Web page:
Other Archaeological Sites / The Neolithic of the Levant (500 Page Book Online)
SILOAM (Greek) SHILOAH (Hebrew) SHELAH SILOAH
The International Standard Bible Encyclopedia Volume 4 Pages 510-11 (1995)
SILOAM (Greek) SHILOAH (Hebrew) SHELAH SILOAH: A name that in view of its meaning (“conducted") was probably applied first to an aqueduct on the east side of Jerusalem then to one or more pools connected with Jerusalem‘s water supply and finally to an area adjoining the southeast hill. It survives today as the name of an Arab village there (Silwan).
I. Early History---The waters of Siloam issue from the spring GIHON, commonly known as the “Virgin‘s Fount" and originally flowed naturally SSW down the lower part of the Kidron Valley. Possibly in Solomon's reign and certainly before Isaiah’s lifetime, some of the water was “conducted“ by an open aqueduct, traces of which remain down to a pool just inside the southeast city wall. Isaiah 8:6 (Shiloah) refers to the aqueduct and Nehemia 3:15 (Shelah) to the pool. The latter was possibly identical with the King's Pool (Nehemia 2:14) and may also have been known as the lower pool and/or the old pool (Isaiah 22:9-11). But various obscurities surround these identifications and modern scholars have by no means agreed about them.
[This is before the discovery in 2004 of the actual location of the Siloam Pool and the continuing excavation in the City of David]
ll. Hezekiah’s Tunnel---Late in the 8th century B.C. Hezekiah, faced with imminent Assyrian invasion, improved Jerusalem‘s water supply by constructing an underground aqueduct from Gihon into the city and a new reservoir to take the water (2 Kings 20:20). “This same Hezekiah closed the upper outlet of the waters of Gihon and directed them down to the west side of the city of David" (2 Chronicles 32:30). Probably the exit of the water at Gihon was entirely covered up and the water flowed [instead] through 533 metres (1749 feet) of tunnel and emerged in the pool made for it near the mouth of the Tyropoeon Valley. This second reservoir lay some 100 metres (330 feet) NW of the earlier pool, which seems to have taken the overflow from it. The tunnel was now the aqueduct and hence the name Shiloah was transferred to it and presumably to the new pool.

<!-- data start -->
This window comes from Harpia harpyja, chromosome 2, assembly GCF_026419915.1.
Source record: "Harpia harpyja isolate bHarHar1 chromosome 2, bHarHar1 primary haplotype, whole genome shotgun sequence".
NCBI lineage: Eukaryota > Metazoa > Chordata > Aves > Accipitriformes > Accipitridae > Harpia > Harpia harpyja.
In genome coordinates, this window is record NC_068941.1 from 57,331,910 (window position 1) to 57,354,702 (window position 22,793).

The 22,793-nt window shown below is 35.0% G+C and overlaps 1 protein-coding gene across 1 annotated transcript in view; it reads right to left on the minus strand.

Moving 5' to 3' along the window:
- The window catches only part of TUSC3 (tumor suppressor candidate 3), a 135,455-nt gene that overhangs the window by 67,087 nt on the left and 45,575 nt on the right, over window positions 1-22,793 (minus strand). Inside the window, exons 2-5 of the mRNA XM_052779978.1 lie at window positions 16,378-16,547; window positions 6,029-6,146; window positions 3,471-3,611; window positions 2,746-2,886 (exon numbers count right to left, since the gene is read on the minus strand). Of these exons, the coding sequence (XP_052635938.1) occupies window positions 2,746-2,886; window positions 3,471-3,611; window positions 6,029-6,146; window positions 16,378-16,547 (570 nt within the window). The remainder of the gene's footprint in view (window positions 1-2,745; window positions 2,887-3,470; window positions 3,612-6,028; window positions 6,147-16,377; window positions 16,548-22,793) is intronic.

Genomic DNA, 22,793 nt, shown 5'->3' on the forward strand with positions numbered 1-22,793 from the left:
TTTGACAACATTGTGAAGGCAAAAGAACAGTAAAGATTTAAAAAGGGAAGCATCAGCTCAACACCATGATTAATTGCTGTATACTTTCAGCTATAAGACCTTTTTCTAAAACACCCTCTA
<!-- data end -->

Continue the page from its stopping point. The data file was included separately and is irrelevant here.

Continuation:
More recent excavations have suggested that the new pool was not an open reservoir but an underground cistern of which only the access point needed to lie inside the city walls; an underground channel conducted the overflow into the earlier pool.
Ill. The New Testament and Josepha---Although John 9:7 gives no details to aid certain identification, two facts support the probability that the NT pool of Siloam was the upper pool rather than the original lower-lying pool of Shelah. First, Josephus several times called Siloam a “spring", by which he meant the mouth of the tunnel. Second, a fifth-century Christian church was built, doubtless to commemorate the miracle by Jesus, at the exit of the tunnel. On the other hand, Josephus further stated that the “spring" of Siloam was at the mouth of the Tyropoeon Valley; this description seems rather to support the identification with the earlier pool, where traces of Herodian buildings have been found. The identification of the NT Siloam with the upper pool is not, therefore, absolutely certain.
IV. Present Situation---The site of the earlier pool is today known as Birket el Hamra, “the red pool", even though it is now dry. The upper pool still preserves the biblical name as Birket es-Silwan, “the pool of Siloam“. Hezekiah's tunnel still opens into it and the water is still known as a “spring” (Ain Silwan). The pool is used by local people though the water is brackish and unpleasant to taste. It is possible, except when the water level is exceptionally high, to wade into and along the tunnel.
V. Siloam Inscription---The underground aqueduct of Hezekiah has been known for some centuries but it was not until A.D. l880 that an inscription in the tunnel wall just inside the southern end came to light. Removed from the wall, it is now in the museum of Istanbul. Famous as one of the earliest known Hebrew inscriptions, it reads as follows: "... the completing of the piercing through. And this is the story of the piercing through. While (the stone-cutters were swinging their) axes, each towards his fellow, and while there were yet three cubits to be pierced through, (there was heard) the voice of a man calling to his fellow, for there was a crevice on the right. . . . Then ran the water from the spring to the Pool for twelve hundred cubits and a hundred cubits was the height of the rock above the head of the stone-cutters".